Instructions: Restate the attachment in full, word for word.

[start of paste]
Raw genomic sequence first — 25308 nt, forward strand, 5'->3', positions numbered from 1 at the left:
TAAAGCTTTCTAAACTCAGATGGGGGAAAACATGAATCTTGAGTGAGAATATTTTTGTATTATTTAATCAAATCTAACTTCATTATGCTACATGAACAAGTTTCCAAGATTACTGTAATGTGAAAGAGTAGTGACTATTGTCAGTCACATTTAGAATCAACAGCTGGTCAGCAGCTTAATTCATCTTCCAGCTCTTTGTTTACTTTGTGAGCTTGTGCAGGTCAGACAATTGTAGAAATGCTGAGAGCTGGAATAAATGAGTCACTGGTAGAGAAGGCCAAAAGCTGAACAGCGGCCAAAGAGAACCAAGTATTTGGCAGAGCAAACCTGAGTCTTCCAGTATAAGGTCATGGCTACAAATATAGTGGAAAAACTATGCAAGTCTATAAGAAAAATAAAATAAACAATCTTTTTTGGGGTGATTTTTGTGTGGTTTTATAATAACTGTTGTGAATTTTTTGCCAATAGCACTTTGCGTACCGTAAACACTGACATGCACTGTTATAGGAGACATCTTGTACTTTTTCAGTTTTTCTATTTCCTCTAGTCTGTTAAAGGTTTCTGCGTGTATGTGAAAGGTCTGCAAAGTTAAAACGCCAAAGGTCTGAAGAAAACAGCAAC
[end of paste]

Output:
Raw genomic sequence first — 25308 nt, forward strand, 5'->3', positions numbered from 1 at the left:
TAAAGCTTTCTAAACTCAGATGGGGGAAAACATGAATCTTGAGTGAGAATATTTTTGTATTATTTAATCAAATCTAACTTCATTATGCTACATGAACAAGTTTCCAAGATTACTGTAATGTGAAAGAGTAGTGACTATTGTCAGTCACATTTAGAATCAACAGCTGGTCAGCAGCTTAATTCATCTTCCAGCTCTTTGTTTACTTTGTGAGCTTGTGCAGGTCAGACAATTGTAGAAATGCTGAGAGCTGGAATAAATGAGTCACTGGTAGAGAAGGCCAAAAGCTGAACAGCGGCCAAAGAGAACCAAGTATTTGGCAGAGCAAACCTGAGTCTTCCAGTATAAGGTCATGGCTACAAATATAGTGGAAAAACTATGCAAGTCTATAAGAAAAATAAAATAAACAATCTTTTTTGGGGTGATTTTTGTGTGGTTTTATAATAACTGTTGTGAATTTTTTGCCAATAGCACTTTGCGTACCGTAAACACTGACATGCACTGTTATAGGAGACATCTTGTACTTTTTCAGTTTTTCTATTTCCTCTAGTCTGTTAAAGGTTTCTGCGTGTATGTGAAAGGTCTGCAAAGTTAAAACGCCAAAGGTCTGAAGAAAACAGCAAC